Many things come to mind at the mention of New Orleans—jazz, Cajun food, po’ boys, and French-inspired houses with ornate wrought-iron railings. But the Crescent City is located in Louisiana, a state with some of the highest cancer incidence—a trend most pronounced among its African-American residents. In addition, people from all races who live in the state appear to have higher mortality rates from cancer.
These statistics were highlighted by researcher Augusto Ochoa, MD, director of the Stanley S. Scott Cancer Center at Louisiana State University Health Sciences Center (LSUHSC), while speaking at the “Progress and Promise Against Cancer” community event, held at the Louisiana Cancer Research Center (LCRC) in New Orleans on April 16. The LCRC represents a consortium of LSUHSC, Tulane University Health Sciences Center, Xavier University, and Ochsner Health System.
As part of its ongoing efforts to take science from the lab to real-life applications, the American Association for Cancer Research (AACR) invited members of the community to hear and talk with researchers about cancer. The exchange highlighted prevention, clinical trials, and immunotherapy, and featured local researchers and experts from other parts of the country attending the AACR Annual Meeting 2016 in New Orleans.
Reasons for disparities in cancer incidence and care in Louisiana are varied. Ochoa noted higher incidences of colorectal cancer in east New Orleans and among Cajun men as examples of populations hit harder by certain cancer types. Lifestyle factors, including diet, alcohol use, and smoking, also play a role in cancer incidence, panelists noted.
In many cases, disparities in cancer care come down to money. Gynecologic oncologist William “Rusty” Robinson III, MD, the Maxwell E. Lapham Professor of Gynecologic Oncology and section chief of gynecological oncology at Tulane Cancer Center in New Orleans, noted that he struggles to find ways to help patients pay for cancer care they need but can’t afford.
“There is problem with access to care in the community and the state as a whole,” Robinson said. He noted the significant barrier created when Louisiana did not join Medicaid expansion under the Affordable Care Act. “So we have a significant population who has no insurance whatsoever,” he said.
Twenty percent of the population of Louisiana is living at or below the poverty level, and another estimated 20 percent may be above the poverty level and have jobs but still struggle to pay for basic necessities, said public health expert Donna Williams, MD, DrPH, director of the Louisiana Cancer Prevention and Control Programs and an associate professor in Behavioral and Community Health Sciences at LSUHSC School of Public Health. “Health is at the bottom,” when taking off work for a doctor’s appointment may mean not having money to pay rent or to feed your kids, she says.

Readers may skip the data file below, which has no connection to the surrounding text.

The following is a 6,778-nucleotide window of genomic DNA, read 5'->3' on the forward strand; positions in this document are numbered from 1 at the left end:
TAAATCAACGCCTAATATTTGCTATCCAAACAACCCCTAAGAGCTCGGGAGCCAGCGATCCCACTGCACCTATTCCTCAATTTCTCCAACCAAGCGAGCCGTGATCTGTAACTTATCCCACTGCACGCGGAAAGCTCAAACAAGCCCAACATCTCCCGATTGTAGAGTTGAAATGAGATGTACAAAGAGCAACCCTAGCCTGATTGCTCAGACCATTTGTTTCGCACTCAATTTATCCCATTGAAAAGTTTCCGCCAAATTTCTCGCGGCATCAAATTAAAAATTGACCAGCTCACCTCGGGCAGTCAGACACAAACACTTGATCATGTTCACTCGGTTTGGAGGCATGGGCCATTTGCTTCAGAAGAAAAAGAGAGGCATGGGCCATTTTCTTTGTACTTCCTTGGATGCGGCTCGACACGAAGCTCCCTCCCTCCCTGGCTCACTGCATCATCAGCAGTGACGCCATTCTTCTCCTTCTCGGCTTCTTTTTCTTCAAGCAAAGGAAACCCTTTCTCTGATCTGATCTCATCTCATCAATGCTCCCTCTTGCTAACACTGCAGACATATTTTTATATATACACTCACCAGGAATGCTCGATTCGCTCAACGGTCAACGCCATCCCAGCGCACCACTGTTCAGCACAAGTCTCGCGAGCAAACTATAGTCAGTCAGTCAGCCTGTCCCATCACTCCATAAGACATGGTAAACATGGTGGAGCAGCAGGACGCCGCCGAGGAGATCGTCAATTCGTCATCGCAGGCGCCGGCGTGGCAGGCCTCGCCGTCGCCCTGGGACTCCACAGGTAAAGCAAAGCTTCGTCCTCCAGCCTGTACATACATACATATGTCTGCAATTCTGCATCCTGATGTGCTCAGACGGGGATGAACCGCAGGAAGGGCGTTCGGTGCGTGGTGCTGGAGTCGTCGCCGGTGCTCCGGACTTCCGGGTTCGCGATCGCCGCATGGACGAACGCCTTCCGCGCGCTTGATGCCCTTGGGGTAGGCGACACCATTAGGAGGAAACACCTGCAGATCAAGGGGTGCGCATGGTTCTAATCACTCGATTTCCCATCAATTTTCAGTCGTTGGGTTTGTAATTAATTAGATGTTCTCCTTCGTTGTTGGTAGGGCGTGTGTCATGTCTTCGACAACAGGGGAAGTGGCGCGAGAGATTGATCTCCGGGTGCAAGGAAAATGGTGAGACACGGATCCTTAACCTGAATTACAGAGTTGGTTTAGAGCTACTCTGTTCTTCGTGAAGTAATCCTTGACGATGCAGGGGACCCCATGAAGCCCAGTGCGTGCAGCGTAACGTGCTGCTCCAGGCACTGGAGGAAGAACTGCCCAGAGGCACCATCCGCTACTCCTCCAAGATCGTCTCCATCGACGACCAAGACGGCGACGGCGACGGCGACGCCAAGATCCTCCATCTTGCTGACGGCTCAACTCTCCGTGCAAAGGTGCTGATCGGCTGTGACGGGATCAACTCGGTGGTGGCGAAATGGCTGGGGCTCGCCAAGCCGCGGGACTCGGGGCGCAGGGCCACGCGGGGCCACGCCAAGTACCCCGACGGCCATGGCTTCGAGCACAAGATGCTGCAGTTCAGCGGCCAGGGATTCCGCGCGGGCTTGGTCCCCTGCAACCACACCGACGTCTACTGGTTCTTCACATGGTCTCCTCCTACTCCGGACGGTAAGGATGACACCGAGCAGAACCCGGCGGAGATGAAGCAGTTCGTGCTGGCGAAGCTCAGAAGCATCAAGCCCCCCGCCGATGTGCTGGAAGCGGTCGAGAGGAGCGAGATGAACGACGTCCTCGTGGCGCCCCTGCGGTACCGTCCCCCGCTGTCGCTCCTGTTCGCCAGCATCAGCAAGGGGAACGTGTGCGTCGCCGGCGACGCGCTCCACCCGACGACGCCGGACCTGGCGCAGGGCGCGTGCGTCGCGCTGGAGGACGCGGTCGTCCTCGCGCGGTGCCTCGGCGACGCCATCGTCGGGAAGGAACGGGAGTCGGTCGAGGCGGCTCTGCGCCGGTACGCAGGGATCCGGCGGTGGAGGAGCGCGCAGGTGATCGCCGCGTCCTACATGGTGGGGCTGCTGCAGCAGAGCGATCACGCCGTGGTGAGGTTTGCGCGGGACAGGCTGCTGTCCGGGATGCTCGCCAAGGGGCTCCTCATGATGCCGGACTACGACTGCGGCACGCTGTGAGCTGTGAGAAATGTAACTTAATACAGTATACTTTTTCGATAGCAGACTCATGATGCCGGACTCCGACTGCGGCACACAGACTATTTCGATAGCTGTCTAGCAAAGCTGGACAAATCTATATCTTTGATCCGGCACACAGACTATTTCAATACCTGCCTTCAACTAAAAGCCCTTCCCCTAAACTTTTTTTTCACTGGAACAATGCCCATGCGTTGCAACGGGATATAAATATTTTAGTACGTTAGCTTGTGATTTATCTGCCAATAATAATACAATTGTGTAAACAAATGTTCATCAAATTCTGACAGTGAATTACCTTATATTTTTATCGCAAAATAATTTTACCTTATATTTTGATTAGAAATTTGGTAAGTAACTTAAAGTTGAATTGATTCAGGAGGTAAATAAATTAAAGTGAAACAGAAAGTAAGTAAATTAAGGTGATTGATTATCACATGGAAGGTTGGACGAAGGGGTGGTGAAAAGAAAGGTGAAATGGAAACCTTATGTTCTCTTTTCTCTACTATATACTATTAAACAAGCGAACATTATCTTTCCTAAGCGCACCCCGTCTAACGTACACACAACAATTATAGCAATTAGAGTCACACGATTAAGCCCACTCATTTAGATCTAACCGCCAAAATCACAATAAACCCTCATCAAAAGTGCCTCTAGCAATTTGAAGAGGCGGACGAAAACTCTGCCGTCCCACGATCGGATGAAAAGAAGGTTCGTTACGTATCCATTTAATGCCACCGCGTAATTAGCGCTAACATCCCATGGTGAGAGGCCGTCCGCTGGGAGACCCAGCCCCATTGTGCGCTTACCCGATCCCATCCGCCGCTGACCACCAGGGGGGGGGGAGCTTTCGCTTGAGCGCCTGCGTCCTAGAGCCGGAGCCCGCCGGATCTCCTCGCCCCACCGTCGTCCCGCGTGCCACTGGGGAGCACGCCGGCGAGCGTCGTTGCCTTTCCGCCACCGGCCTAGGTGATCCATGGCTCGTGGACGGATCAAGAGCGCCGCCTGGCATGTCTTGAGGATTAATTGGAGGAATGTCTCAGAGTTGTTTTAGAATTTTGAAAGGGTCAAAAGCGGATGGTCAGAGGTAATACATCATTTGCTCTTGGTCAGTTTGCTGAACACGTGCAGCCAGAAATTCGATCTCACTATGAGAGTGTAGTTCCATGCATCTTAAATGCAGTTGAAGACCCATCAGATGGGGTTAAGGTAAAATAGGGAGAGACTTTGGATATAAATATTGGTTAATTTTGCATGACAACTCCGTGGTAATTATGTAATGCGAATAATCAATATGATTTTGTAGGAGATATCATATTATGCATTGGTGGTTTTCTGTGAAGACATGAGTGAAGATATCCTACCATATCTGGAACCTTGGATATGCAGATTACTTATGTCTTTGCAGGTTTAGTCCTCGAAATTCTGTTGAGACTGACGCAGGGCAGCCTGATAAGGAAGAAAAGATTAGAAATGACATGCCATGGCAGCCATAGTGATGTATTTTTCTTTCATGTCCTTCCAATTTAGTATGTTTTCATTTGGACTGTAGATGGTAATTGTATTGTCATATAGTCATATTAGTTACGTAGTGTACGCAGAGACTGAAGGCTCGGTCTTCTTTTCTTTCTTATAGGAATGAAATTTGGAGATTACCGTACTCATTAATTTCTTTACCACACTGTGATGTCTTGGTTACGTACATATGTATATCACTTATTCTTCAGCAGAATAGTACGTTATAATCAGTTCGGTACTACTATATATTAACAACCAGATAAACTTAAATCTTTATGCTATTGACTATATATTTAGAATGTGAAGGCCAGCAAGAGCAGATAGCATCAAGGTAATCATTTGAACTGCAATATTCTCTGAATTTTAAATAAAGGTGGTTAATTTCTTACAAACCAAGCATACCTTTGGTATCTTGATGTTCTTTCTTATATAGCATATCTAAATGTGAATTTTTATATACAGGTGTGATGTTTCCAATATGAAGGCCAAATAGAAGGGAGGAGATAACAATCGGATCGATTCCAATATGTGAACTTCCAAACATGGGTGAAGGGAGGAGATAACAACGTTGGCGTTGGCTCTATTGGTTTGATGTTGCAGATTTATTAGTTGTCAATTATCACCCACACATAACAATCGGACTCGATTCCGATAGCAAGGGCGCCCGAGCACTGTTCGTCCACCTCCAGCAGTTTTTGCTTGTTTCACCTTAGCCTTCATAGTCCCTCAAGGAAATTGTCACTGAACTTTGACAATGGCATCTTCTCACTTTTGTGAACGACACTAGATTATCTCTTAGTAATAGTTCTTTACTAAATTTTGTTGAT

Efforts are underway to curb high cancer rates, panelists said. For example, in April 2015, New Orleans banned smoking in public places, including in bars and restaurants—despite some opponents of the legislation who argued that a smoking ban would hurt tourism. Louisiana Campaign for Tobacco-Free Living, another organization affiliated with the LCRC, spearheaded this effort.
Researchers on the panel also discussed measures such as easier and less expensive alternatives to colonoscopy for colorectal cancer screening like the fecal immunochemical test (FIT), and urged parents to be sure their children receive all three recommended doses of the human papillomavirus (HPV) vaccine to help prevent cervical cancer and head and neck cancer.
The panelists highlighted the importance of communicating progress in cancer prevention, treatment, and research to patients.
“A lot of the progress hasn’t trickled down so that it matters. What is all that we do, this great science, if it doesn’t trickle down to the folks who need it the most?” asked Daniel Sarpong, PhD, endowed chair and director of the Center for Minority Health and Health Disparities Research and Education at Xavier University of Louisiana.
That is the spirit behind the community education forums hosted by the AACR, said breast cancer researcher Nancy Davidson, MD, President of the AACR and director of the University of Pittsburgh Cancer Institute, who opened the event and moderated the discussions. “We wanted to take this as an opportunity to partner with you to think about what’s going on in cancer research,” she said to the audience.
This post is adapted from an article on the website of Cancer Today, a quarterly magazine for cancer patients, survivors, and caregivers published by the AACR. Read all of Cancer Today’s AACR Annual Meeting coverage.
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